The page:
Friday, January 25, 2019
Director Report Card: Robert Rodriguez (2007)
Segment: "Planet Terror"
I maintain that “Grindhouse” is one of my favorite ideas for a movie ever. Quentin Tarantino and Robert Rodriguez, two guys who have spent large portions of their careers paying homage to exploitation cinema, got together to make a souped-up double feature in the seventies drive-in/grindhouse tradition. That idea, of making a grindhouse double feature that was actually as cool as its poster, was one the two finished movies couldn't quite live up to. But as one, three hour long cinematic experience, “Grindhouse” sure was a blast. Rodriguez' half, “Planet Terror,” actually predates the “Grindhouse” idea. The director originally conceived of the idea while filming “The Faculty,” correctly assuming zombie movies were headed for a revival. Tarantino's crazy double feature idea was the impetus Rodriguez needed to finally complete this concept.
Some bad shit is about to go down deep in the heart of Texas. An exchange between a deranged biochemist and a group of mysterious soldiers goes horribly wrong. The result is that a deadly air-born gas is released. The exposed turn into bile-spewing zombies, who tear apart everyone they encounter. This occurrence slowly draws together a group of divergent folks. Such as Cherry, a go-go dancer who wants a change in her life, and El Rey, her mysterious ex-boyfriend. Soon, they partner up with the local sheriff, his barbecue cooking brother, a nurse fleeing her abusive husband, and a bunch of other survivors. They attempt to get to the bottom of the outbreak and make it through the night.
At the time, there was much talk about how “Grindhouse” replicated actual grindhouse movies. “Planet Terror” took great pains to duplicate the look and feel of a vintage exploitation flick. Tons of artificial grain was added to the film. Scratches, distortions, blips and waves decorate the film. The movie certainly looks like a poorly cared for film reel, if you ignore all the digital effects. There's other in-jokes to B-movies of yore. Like the film's biggest star, Bruce Willis, intentionally being shot as if all his scenes were filmed in one day. And, of course, the movie is loaded with outrageous violence and sexiness.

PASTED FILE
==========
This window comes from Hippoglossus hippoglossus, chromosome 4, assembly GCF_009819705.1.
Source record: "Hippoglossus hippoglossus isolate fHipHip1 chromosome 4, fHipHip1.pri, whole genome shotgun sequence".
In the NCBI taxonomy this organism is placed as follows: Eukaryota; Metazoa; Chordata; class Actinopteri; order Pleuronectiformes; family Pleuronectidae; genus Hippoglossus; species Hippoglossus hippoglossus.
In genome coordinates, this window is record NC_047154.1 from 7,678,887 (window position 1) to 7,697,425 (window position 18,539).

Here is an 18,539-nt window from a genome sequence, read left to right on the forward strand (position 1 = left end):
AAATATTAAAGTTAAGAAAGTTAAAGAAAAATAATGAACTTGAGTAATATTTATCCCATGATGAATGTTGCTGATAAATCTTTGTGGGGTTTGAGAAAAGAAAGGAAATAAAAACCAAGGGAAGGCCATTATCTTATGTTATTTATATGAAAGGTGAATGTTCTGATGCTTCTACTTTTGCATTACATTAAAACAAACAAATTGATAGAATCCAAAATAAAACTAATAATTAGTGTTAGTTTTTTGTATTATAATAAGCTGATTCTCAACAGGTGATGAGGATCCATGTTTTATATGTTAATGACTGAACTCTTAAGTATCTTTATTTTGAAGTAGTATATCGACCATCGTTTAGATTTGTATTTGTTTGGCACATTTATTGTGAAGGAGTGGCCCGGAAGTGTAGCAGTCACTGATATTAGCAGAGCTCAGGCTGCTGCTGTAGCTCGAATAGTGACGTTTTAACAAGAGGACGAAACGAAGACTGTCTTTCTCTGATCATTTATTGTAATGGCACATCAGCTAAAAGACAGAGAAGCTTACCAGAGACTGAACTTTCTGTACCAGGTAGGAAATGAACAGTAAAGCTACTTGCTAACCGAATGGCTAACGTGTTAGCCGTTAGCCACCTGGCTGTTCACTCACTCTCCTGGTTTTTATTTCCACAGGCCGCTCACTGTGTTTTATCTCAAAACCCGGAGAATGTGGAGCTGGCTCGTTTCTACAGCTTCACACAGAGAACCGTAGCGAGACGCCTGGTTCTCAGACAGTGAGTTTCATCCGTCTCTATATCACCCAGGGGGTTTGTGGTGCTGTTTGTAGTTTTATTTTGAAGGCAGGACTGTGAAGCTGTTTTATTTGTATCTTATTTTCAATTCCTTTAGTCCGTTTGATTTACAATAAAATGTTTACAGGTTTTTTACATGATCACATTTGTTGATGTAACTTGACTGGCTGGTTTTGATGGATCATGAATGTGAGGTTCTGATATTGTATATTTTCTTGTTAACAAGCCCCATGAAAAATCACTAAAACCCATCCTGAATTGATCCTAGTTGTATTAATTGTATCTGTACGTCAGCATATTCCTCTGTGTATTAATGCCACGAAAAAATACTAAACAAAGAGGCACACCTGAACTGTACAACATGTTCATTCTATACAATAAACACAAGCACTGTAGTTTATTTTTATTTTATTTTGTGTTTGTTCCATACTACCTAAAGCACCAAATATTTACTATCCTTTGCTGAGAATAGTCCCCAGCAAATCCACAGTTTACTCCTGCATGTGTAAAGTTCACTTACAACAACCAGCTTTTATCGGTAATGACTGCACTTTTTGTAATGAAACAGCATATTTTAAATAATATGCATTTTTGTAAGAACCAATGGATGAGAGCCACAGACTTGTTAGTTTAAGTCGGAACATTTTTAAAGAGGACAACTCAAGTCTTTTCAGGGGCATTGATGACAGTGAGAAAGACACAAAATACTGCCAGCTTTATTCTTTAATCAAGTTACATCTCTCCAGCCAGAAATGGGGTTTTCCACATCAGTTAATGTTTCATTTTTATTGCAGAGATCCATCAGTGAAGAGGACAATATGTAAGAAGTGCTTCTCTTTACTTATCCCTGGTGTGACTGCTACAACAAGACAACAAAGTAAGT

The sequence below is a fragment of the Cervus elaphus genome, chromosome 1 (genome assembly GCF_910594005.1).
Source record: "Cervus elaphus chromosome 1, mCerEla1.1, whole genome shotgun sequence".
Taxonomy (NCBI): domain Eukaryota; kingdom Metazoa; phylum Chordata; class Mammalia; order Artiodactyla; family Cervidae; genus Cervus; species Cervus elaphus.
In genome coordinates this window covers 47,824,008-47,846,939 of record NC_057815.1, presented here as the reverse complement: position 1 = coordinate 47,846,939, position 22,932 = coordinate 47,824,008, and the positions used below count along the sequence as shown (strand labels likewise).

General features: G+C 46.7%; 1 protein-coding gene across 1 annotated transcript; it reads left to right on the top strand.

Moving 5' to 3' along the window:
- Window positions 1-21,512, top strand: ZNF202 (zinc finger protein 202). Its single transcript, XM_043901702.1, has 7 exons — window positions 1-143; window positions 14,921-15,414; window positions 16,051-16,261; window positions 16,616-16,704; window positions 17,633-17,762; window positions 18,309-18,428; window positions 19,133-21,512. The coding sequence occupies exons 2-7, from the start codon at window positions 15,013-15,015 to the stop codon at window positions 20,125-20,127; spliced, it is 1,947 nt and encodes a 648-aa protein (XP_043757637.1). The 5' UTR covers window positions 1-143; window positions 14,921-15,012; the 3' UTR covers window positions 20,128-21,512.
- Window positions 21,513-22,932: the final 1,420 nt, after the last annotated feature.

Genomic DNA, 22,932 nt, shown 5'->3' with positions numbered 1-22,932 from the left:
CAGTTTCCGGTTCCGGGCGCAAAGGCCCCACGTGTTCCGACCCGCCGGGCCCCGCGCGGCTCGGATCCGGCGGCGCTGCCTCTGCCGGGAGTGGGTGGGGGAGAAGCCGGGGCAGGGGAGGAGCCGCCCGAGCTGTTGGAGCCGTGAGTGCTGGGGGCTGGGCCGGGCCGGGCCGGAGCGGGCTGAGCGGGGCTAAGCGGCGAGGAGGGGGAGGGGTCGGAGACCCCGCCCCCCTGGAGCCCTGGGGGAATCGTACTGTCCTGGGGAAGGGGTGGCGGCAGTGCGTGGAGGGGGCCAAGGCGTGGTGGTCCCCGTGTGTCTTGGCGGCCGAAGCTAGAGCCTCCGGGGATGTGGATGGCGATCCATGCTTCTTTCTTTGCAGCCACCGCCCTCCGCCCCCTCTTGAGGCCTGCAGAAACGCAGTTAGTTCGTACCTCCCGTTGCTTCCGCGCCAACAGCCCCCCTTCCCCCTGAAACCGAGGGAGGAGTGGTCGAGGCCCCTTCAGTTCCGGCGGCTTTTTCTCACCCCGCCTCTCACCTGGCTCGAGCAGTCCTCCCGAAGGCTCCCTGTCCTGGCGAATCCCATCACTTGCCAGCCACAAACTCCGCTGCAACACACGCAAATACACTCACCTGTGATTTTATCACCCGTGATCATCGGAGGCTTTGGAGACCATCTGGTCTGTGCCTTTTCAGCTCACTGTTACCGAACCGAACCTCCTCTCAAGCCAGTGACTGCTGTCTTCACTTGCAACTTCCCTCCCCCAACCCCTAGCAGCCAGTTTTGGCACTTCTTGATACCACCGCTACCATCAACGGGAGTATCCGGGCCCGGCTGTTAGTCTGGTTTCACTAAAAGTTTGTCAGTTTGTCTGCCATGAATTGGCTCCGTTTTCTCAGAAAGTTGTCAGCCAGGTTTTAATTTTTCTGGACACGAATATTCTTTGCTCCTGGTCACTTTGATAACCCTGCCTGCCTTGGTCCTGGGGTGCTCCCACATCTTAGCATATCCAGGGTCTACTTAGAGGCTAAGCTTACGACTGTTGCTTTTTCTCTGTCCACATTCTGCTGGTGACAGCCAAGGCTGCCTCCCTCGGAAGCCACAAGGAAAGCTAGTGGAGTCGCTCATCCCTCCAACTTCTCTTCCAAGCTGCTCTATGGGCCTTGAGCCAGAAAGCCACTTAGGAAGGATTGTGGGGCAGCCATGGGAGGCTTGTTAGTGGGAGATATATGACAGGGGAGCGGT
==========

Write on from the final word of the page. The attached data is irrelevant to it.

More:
Robert Rodriguez' films, no matter how entertaining they may be, can rarely be commended for their writing. In some ways, I'm tempted to say “Planet Terror” is his best written film. As if taking cues from fellow “Grindhouse” participant, Edgar Wright, the director peppers the movie with little story set-ups that pay off later. The loss of Cherry's leg is foreshadowed far in advice. Her long list of so-called useless talents prove very useful later on. However, “Planet Terror” also has some serious writing flaws. Sometimes, it feels like three unrelated movies hastily stitched together. Before the various plot threads converge half-way through, the stories about Cherry and El Wray, Dr. Block and her abusive husband, and the rogue military team feel totally disconnected. While the presentation might make you think “Planet Terror” is a simple exploitation flick, its story is a bit overstuffed and bordering convoluted.
Rodriguez might've conceived of “Planet Terror” in hopes of reviving the zombie genre but, instead, he puts his own spin on things. These are not quite traditional Romero undead. First off, they are technically alive. They tear people apart but don't do much gut-muching. While homicidal, the infected seem to maintain some of their personality. More than anything else, Rodriguez uses the zombie premise as a way to indulge his occasionally seen love of body horror. The infected are covered in postulating sores. Their bodies frequently morph into piles of pulsating tumors. They spread their infection by tossing blood and pus on normal people. It is admittedly a pretty cool riff on the well-worn zombie concept, with KNB providing plenty of cool, gooey effects.
The director is having such a good time, that he can't help but get goofy. “Planet Terror” is as much horror/comedy as horror/action. There's a lot of silly comedy in the film, such as sheriff's brother perpetually attempting to figure out his barbecue recipe. Or a pair of foul-mouthed and trigger happy, babysitting twins. I do like a few of the gags here, like an amusingly random deployment of a mini-bike. Or the clever use of the “Missing Reel” gimmick Rodriguez and Tarantino both included in their film. Rodriguez uses the Missing Reel to skip the tedious end of the second act, skipping ahead to the more interesting last third of the movie. The bumpy sight of bringing everyone together and revealing secret truths is just removed altogether, which actually makes things a little easier to watch.